Munich air disaster

Extracts from a dispatch to the Foreign Office from the British Consulate in Munich, 15th March 1958 (FO 1042/39)


British Consulate General

March 15th, 1958


In my despatch No.13 to the Foreign Office of February 18, I reported on the crash of a British European Airways aircraft at Munich airport involving the Manchester United football team. I now have the honour to record a welcome development which has emerged from this tragedy and which appears to be of political interest.

2. In paragraph 5 of that despatch I mentioned the immense efficiency and kindliness of the German authorities concerned in the aftermath of the crash, and I mentioned in particular that Professor Maurer, the head of the hospital rechts der Isar, and his staff were beyond all praise. This has evidently not passed unnoticed in the United Kingdom, and more especially in Manchester. Indeed it is reported that Prof. Maurer and his staff have been nicknamed there “The angels of Munich”. The newspaper “Empire News” accordingly invited him and some 25 of his assistants to visit Manchester from the 7th to the 9th of March, where they had a civic reception, attended the Press ball, and were present at a match on the Manchester United football ground.

3. The Lord Mayor of Manchester, Mr. Leslie Lever, M.P., accompanied by Mrs Lever, paid a return visit to Munich on the 11th and 12 of March, where he addressed a plenary session of the City Council. At the hospital, which he inspected from top to bottom, he addressed the assembled staff and visited the victims of the crash who are still there. In the evening he went to the Salvador beer hall, in a party which included the Lord Mayor of Munich and Prof. Maurer [head of the hospital], to drink strong beer with which the Munichers fortify themselves against the fasting which they no longer do in Lent. These were the principal engagements of a non-stop programme.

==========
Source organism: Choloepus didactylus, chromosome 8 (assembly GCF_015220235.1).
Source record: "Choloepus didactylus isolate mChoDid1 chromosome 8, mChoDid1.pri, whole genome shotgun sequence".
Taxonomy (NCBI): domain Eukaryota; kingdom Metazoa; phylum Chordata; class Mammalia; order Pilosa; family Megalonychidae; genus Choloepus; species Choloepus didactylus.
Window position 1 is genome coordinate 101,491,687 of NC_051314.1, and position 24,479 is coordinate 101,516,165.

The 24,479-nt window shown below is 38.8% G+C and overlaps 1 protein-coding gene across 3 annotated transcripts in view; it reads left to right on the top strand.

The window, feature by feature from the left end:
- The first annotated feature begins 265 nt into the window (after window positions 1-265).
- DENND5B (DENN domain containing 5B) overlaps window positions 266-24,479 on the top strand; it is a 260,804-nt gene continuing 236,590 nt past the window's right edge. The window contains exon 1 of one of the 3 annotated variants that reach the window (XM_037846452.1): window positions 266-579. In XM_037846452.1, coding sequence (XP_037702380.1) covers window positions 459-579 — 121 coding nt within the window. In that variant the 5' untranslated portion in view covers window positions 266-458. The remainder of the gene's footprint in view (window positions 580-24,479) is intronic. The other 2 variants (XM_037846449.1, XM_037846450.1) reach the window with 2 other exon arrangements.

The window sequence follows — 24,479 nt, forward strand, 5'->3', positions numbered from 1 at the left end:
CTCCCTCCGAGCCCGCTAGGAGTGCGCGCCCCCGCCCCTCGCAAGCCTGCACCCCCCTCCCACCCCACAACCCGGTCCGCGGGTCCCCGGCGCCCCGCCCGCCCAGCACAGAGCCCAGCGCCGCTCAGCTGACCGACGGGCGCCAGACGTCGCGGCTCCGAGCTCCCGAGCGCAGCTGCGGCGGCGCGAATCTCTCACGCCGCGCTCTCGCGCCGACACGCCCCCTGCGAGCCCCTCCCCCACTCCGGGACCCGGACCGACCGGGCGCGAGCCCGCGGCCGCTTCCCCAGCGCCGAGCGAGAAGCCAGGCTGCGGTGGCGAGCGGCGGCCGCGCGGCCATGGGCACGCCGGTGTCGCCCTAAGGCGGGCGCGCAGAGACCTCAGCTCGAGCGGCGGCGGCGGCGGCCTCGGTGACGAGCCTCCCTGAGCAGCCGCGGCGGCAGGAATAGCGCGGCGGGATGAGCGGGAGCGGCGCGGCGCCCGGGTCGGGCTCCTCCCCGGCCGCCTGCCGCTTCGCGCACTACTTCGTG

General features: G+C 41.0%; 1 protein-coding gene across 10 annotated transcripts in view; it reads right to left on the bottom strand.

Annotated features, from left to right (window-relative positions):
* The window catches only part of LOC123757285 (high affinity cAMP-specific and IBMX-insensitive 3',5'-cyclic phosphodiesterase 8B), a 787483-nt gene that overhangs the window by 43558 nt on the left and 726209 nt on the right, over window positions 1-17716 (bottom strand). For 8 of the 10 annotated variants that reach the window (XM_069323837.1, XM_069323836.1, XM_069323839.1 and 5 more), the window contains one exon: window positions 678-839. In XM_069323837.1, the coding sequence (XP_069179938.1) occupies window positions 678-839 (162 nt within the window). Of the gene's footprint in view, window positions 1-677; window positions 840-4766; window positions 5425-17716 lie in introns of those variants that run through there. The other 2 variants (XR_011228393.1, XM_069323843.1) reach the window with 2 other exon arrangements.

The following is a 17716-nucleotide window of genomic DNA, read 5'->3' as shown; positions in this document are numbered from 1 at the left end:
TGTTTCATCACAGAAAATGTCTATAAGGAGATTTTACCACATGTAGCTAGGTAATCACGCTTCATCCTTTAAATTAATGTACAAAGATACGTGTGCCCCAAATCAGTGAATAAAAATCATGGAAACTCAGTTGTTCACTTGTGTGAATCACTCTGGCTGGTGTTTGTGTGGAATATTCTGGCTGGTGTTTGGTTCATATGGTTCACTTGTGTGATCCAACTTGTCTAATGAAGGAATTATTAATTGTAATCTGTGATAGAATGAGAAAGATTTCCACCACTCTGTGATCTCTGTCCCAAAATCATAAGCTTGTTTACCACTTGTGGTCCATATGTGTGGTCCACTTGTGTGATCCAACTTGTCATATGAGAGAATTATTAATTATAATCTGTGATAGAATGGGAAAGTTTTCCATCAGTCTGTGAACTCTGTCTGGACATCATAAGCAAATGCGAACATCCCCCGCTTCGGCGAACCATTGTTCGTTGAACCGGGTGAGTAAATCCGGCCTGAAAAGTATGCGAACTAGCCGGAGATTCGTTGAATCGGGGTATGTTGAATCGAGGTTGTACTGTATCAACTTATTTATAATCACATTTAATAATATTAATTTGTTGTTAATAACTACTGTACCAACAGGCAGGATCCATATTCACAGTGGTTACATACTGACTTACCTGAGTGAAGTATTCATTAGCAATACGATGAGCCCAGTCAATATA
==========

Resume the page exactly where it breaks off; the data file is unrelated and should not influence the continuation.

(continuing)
6. Like the German Counsellor in London, I am left with the rueful reflection that the disaster has done more for Anglo-German relations than this Consulate General has ever achieved. (Politeness forbids me to suggest the same of the Foreign Office or of other British organisations in Germany). The answer turns, I suppose, on whether emotion or intellect is the prime mover in relations between peoples. I spoke in paragraph 1 of the welcome development which has emerged from this tragedy, but there is a reverse to the medal. There are not a few who regard the emotion generated by the disaster as too hysterical. Prof. Maurer is criticised for having exploited with both hands the publicity given to his hospital, and Mr. Lever for swinging on the ropes of the hospital gymnasium. The question is asked whether the tragedy should have become the pretext for jollifications in Manchester and Munich. And are footballers such demi-gods as all this? The Bavarian Radio tell me that, precisely because they were so pro-British (which they are), they played the whole thing down. The popular press must undoubtedly bear much responsibility for inflating the emotionalism, but even the press cannot inflate something which is not basically there.

The fact remains that Association Football can, like nothing else, make hearts beat as one from Montevideo to Moscow. (Comforts were received by the victims in hospital from behind the Iron Curtain). It is perhaps a salutary cold douche for us egg-heads to realise that there are millions who have another order of priorities to that which we have. The question has often been asked whether international sport really does promote good relations between peoples. This disaster goes to show that it does. Are the non-egg heads right in giving more importance to the bloodless (or more or less bloodless) competition of sport than to the cold atomic war, or are they just living in cloud-cuckoo-land?

I have the honour to be, with the highest respect, Sir,

Your obedient servant,
(J.S. Somers Cocks)
H.M. Consul General

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